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Mutual Appreciation (2005)

Cast: Justin Rice, Justin Rice, Rachel Clift, more...
Director: Andrew Bujalski, Andrew Bujalski
    see all cast/crew...
Studio: Homevision
Genre: Comedies, Independent
Running Time: 108 min.
Languages: English
    see additional details...

Alan's (Justin Rice) band, the Bumblebees, has recently broken up after releasing an EP that got some attention. Alan has moved to Brooklyn, where he is trying to get solo gigs, and spending a lot of time with his old friend Lawrence (Andrew Bujalski, the film's writer/director) and Lawrence's girlfriend, Ellie (Rachel Clift). Alan quickly books a gig at hip Brooklyn club Northsix, and does a radio interview with Sara (Seung-Min Lee), during which he mentions that he doesn't even have a drummer. As luck would have it, Sara's brother, Dennis (Kevin Micka), is a drummer. Sara also makes it clear that she's attracted to Alan, which creates a problem when he decides he doesn't want to get involved with her. On the night of his gig, a friend of Alan's father with purported record-industry connections shows up, and invites Alan, Sara, and Dennis to his well-appointed apartment. Afterward, Alan drunkenly goes to a party where he was supposed to meet Lawrence and Ellie. As it turned out, they didn't make it, but a trio of women there (including one played by Kate Dollenmayer, who starred in Bujalski's debut feature, Funny Ha Ha), also drunk, have their own plans for him. Eventually, the unspoken attraction between Alan and Ellie comes to the fore. Mutual Appreciation was shot in black-and-white, and was a hit on the festival circuit before its theatrical release in September of 2006. ~ Josh Ralske, All Movie Guide

GreenCine Member Reviews

Furtive (and Funny) Emotional Collisions Guide Indie Trope by WimsWings April 12, 2007 - 5:42 PM PDT
5 out of 7 members found this review helpful
It really is incredible how accessible independent features have become, what with the seemingly exhaustive online rental options like GreenCine, as well as the more corporate-informed book-cafe-video places filling out their First Run wall with comparatively smaller films.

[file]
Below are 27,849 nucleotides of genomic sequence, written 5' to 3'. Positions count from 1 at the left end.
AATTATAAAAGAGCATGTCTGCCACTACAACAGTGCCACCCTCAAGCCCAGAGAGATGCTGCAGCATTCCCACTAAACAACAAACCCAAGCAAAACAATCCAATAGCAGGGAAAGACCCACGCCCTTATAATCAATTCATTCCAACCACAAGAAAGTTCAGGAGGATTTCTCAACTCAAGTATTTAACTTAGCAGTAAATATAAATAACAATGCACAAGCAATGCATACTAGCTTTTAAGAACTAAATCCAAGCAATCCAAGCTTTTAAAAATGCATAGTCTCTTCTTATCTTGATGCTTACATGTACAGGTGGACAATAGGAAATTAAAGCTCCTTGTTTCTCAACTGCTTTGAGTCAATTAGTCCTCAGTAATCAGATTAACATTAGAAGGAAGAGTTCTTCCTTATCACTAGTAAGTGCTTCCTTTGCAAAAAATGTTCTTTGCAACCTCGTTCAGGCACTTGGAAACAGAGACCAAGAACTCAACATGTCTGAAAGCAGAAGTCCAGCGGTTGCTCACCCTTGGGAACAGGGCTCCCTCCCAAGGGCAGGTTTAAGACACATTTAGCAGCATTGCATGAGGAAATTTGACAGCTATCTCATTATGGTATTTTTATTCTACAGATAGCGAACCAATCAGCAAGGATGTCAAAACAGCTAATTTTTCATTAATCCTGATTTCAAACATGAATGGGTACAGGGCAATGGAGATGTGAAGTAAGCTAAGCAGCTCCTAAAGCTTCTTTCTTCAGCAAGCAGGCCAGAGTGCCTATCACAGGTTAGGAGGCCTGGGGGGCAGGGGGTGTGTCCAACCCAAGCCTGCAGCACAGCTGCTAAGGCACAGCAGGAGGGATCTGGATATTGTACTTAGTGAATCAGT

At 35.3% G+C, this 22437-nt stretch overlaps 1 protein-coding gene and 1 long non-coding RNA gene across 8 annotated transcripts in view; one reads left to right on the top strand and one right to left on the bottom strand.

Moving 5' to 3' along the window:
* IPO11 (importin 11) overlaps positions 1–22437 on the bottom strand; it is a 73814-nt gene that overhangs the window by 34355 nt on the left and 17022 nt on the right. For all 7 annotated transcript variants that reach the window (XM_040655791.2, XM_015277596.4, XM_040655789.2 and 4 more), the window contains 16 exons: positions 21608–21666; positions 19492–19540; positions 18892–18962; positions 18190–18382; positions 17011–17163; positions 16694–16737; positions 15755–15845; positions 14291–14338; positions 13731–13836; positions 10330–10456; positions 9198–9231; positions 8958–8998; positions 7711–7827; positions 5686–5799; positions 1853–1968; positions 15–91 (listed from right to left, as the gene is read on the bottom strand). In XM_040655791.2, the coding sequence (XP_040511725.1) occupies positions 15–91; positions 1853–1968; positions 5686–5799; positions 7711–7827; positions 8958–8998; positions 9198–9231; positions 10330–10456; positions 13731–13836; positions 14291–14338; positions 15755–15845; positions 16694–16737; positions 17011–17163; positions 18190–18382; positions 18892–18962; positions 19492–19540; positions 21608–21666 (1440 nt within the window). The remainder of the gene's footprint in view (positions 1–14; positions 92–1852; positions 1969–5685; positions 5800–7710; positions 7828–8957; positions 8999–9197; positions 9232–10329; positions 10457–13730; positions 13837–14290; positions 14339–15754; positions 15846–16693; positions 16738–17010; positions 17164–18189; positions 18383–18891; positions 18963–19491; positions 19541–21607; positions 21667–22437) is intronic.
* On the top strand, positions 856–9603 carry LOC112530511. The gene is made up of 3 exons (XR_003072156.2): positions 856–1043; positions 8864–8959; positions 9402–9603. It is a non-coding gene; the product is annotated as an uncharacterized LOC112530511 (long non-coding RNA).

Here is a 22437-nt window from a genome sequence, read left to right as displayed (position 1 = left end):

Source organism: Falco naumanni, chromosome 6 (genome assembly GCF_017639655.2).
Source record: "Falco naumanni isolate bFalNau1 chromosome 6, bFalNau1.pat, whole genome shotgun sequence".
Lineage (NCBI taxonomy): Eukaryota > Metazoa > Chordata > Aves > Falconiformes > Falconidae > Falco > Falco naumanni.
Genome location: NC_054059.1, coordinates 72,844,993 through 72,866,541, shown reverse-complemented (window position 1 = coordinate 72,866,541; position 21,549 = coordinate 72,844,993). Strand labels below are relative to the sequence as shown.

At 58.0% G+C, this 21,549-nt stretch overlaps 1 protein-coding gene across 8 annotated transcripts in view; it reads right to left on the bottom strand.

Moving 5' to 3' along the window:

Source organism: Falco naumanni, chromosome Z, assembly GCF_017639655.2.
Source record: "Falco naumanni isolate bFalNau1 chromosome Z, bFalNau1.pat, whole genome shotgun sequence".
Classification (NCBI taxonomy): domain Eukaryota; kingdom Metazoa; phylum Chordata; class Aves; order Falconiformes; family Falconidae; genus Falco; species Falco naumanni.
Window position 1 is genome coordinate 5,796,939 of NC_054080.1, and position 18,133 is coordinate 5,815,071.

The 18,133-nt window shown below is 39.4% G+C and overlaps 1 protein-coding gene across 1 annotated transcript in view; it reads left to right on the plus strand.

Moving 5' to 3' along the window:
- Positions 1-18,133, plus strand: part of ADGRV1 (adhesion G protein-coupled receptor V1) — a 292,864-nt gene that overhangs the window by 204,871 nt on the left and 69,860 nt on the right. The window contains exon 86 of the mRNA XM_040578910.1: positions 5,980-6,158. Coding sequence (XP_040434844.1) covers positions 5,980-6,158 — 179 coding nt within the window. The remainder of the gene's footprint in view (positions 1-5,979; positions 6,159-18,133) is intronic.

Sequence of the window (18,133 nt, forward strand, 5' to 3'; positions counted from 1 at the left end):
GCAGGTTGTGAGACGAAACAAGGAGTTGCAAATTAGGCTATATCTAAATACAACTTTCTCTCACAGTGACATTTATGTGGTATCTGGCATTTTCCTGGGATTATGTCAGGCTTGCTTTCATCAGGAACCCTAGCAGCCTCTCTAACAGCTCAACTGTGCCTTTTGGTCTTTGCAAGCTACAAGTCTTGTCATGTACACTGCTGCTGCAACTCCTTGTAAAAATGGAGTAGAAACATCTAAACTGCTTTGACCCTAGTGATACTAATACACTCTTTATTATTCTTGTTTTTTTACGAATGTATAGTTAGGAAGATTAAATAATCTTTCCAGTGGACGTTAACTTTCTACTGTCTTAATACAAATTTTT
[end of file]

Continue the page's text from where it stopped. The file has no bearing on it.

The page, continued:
Now an independent intent (read: spirit) doesn't always translate into a better film, but when you begin to hear about one director from several different outlets, your curiousity is, of course, piqued. Writer/Director Andrew Bujalski's debut Funny Ha Ha became part of some(generational)critical razing - along with Miranda July's Me and You and Everyone We Know and Mike Mills' Thumbsucker. I like all of those films and didn't understand how the indelicacy was misapprehended as pretense or the quirky character bobbles as rote "slacker" genre filler. While I would prefer to leave that term to the influential Linklater debut it belongs to - as the connotation has become both an easy grab and a lazy add-on - both Bujalski films follow that easy tread of relatability and natural speech patterns, as well as the emotional heft of sidelong glances in B&W.

I am somewhat older than the post-college inhabitants lolling on mattresses (no bedframes)and leaving what's left after the club to happenstance. Still, I recognize them, having once indulged in phone conversations about a friend's song titled "Malaise" and responding in earnest to a particular chord combination, in a certain song. Understandably outside of that purview, the patter of who is in what band conjoined with the appeal of finding your place apart from who you used to be, Mutual Appreciation might seem less substantial, exerting little lucid narrative pull. But that would be unfair, especially when you listen to the characters talk and watch their faces telegraph a response. The small ensemble manages to imbue the sometimes solipsism with genuine ardency. So what if the titular relationship doesn't require a close study to discern? Andrew Bujalski trusts our intelligence as much as his own by not reverting to the expected unspooling or denouement, imparting, instead, a physical realm to the final alteration. Lots of reviews have unfurled both John Cassavetes and Jim Jarmusch as comparisons, owing to both the capture of "small feelings" on screen and the intimacy of a colorless palette. A nice way to begin, but it will be even more interesting when Bujalski becomes the apt comparison for an equally intuitive successor.

GreenCine Member Rating

(Average 5.44)
36 Votes
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